Janina Hapaniewski remembers the tears. Her brother, Edward Szymczak, had been accused of raping a woman in the office building where he worked as a janitor, a charge he assured her was untrue. And so on a spring evening in 1980, Szymczak wept as he stuffed a suitcase with his clothes. Hapaniewski was crying, too, devastated that her brother felt he had no choice but to flee to their native Poland.
Theresa Chatman remembers the anger. Her brother, Carl, had been accused of raping a woman at the Daley Center in 2002, and she was certain he could never have done something so awful. She raged at the notion that her mentally ill brother was capable of making a coherent confession as police alleged. She felt guilt after he was identified by the Blackhawks jacket she had bought him.
The cases are separated by more than two decades yet linked by an unusual connection: The same woman alleged she was the victim of both sexual assaults.
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Richard J. Daley Center, 50 West Washington Street, Chicago, IL 60602, USA
625 North Michigan Avenue, Chicago, IL 60611, USA
Last month, Cook County prosecutors made a stunning announcement. They now doubted the credibility of the woman who brought the allegations against Chatman and no longer believed a sexual assault even took place. As a result, Chatman's rape conviction was thrown out, and he was released from prison after 11 years in custody.
At the same time, prosecutors said they were reviewing the woman's earlier allegations of rape against Szymczak but had not yet reached a conclusion.
The passage of years will no doubt complicate the review. And the lack of evidence — Szymczak did not confess and no physical evidence linked him to the crime — could mean the prosecutors' decision comes down to how credible they find the victim, though they already concluded the other alleged attack didn't occur.
Yet what remains beyond debate is that the woman's allegations have changed the course of a number of lives. Besides Chatman, who at 58 is trying to reacquaint himself with the outside world, there is his sister, who was so obsessed with trying to prove her brother's innocence that she lost a fiance, friends and a job. And then there is Szymczak, who gave up his dream of making a better life in this country, as well as his sister, a single mother, and her four children, who respectively lost a brother and a father figure.
"She affected a lot of people. She really did," Theresa Chatman said in an interview. "And now we know what she said wasn't true."
Accuser's difficult childhood
The allegations in each rape were strikingly similar. Both occurred at the woman's workplace at the time. In each instance she told police she had gone to her job early to get ahead of the workload. According to police and court records, she did not sustain cuts or bruises in either alleged attack.
In October 1979, she said she was confronted and raped by a knife-wielding man in a bathroom at the North Michigan Avenue office building where she worked as a secretary. Szymczak was arrested after she identified him as her attacker, but he repeatedly denied the accusation. The woman later filed a lawsuit but failed to win any money in court.
More than two decades later, the same woman told police she went into work early on the Friday before the Memorial Day holiday in 2002 to get ahead of the scheduling she did for a judge — even though the judge had been out of the office. Chatman, whom the woman said she recognized from being in her courtroom previously asking for help, threatened her with a scissors as he sexually assaulted her, she alleged.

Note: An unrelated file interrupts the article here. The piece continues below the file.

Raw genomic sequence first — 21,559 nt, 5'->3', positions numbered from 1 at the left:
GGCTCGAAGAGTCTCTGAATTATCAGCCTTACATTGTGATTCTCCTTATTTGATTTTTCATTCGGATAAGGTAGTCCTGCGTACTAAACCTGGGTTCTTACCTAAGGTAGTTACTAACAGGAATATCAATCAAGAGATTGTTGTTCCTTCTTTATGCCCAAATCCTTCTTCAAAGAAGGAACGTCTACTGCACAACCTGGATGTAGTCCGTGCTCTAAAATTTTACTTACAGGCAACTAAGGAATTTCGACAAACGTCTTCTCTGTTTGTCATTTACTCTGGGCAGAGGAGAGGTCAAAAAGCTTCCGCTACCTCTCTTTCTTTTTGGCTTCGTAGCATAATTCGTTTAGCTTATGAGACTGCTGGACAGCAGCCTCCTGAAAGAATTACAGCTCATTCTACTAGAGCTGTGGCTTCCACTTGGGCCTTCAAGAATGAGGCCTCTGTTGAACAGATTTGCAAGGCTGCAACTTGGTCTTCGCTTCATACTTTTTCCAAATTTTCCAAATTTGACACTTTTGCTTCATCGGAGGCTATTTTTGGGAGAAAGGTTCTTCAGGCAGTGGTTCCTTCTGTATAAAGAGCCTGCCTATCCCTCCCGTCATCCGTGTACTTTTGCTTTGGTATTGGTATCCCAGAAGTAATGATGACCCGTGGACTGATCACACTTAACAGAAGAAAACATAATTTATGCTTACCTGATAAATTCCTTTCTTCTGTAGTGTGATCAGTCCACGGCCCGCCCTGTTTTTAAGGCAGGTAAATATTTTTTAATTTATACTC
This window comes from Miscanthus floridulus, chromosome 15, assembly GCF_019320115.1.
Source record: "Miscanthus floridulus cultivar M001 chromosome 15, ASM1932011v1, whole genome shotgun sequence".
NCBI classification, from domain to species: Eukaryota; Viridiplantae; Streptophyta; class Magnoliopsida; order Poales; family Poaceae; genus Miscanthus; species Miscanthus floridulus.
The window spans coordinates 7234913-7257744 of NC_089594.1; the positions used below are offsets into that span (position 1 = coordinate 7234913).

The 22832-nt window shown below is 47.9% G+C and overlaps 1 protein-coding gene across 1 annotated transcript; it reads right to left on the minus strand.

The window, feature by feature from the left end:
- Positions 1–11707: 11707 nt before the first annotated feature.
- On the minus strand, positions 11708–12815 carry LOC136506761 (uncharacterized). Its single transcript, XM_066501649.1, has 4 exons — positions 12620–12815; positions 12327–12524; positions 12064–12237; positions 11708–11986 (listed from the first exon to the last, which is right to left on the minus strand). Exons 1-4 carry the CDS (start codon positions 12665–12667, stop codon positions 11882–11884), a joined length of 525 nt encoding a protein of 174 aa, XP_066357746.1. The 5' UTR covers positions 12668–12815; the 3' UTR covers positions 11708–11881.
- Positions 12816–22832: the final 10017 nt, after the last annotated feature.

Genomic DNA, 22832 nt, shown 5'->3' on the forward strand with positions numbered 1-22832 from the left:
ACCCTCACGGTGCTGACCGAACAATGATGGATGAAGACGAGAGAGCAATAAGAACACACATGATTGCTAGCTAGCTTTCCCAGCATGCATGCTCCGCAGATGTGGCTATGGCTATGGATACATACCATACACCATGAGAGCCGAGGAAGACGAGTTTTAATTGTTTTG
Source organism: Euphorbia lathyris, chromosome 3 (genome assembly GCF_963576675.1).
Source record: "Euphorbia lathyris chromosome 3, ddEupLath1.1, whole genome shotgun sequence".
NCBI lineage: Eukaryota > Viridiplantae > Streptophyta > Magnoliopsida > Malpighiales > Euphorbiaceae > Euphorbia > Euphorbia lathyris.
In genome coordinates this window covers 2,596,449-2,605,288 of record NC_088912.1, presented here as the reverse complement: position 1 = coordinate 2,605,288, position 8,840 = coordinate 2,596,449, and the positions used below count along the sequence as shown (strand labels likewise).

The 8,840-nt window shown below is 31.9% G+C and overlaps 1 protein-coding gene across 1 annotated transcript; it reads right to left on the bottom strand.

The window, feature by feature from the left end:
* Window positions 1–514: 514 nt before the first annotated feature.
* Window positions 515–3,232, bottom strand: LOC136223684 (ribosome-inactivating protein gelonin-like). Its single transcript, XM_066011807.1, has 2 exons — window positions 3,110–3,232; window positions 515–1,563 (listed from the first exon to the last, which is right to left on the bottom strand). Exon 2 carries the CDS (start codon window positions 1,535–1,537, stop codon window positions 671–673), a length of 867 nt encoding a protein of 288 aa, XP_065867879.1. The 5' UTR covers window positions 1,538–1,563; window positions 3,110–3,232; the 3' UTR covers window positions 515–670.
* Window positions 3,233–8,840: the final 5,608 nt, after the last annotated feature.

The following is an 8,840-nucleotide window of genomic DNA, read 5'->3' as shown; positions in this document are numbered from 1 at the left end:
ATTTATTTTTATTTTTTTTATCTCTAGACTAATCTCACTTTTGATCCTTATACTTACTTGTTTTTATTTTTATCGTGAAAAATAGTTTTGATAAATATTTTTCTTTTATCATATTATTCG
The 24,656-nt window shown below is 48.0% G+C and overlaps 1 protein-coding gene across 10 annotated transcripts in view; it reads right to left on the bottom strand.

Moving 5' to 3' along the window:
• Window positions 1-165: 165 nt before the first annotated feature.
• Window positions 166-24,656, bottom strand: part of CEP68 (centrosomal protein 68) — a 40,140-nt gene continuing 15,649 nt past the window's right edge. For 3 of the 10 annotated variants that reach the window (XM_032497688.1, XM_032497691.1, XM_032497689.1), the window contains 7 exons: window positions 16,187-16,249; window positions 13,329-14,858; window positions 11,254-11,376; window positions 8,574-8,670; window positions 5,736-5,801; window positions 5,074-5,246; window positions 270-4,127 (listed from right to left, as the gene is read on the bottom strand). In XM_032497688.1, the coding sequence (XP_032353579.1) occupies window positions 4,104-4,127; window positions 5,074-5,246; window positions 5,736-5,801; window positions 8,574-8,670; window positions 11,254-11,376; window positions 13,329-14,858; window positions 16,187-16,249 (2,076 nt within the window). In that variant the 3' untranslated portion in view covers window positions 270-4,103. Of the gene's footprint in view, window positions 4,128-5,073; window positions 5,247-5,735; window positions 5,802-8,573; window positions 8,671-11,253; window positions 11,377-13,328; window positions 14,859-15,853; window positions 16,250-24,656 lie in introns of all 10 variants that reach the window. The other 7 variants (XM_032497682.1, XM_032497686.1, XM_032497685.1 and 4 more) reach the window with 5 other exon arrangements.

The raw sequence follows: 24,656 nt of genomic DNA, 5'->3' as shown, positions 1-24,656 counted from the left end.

Chatman was arrested as he walked not far from the Daley Center. He was convicted at trial and sentenced to 30 years in prison. The woman filed a lawsuit and ultimately agreed to a settlement of about $500,000.
Now 62, the woman has been married for more than four decades, is the mother of two grown children, lives in the suburbs and owns a vacation house in Michigan. Court records show she endured a difficult childhood. After her mother died when she was 2, she lived at a boarding school in Blue Island and with foster parents. By the time she was a teen, she resided with an aunt and uncle before returning to live with her father at about 16.
But one evening she said her drunken father made "inappropriate gestures" and then fondled her near her breasts, according to the court records. She said she quickly left the house and never spoke to her father again for years — until he was on his deathbed.
The woman and her husband declined comment for this story. But in sworn depositions taken as part of the lawsuit following the Daley Center case — the one in which prosecutors have found her account not believable — both described in stark detail the emotional devastation and upheaval that they said the alleged rapes caused in their lives.
She said she received psychological help after the 1979 rape and stopped thinking about the incident after some time. But reading or hearing about other crime victims sparked feelings of compassion, she said.
The alleged rape at the Daley Center left her feeling far worse, she said.
"This assault, I don't even feel whole. I don't feel myself," she said in a deposition taken in 2006. "I feel like I truly said goodbye to myself and my family. ... I just can't be what I was."
Her husband agreed, calling her "broken" after the alleged 2002 rape. Once outgoing and ambitious, she stopped going out and rarely saw friends, he said in his deposition. She slept fitfully, often during the day, and frequently had nightmares, pounding her fists on her pillows, the bed, even on the walls. Once affectionate, she pulled away when he tried to embrace her.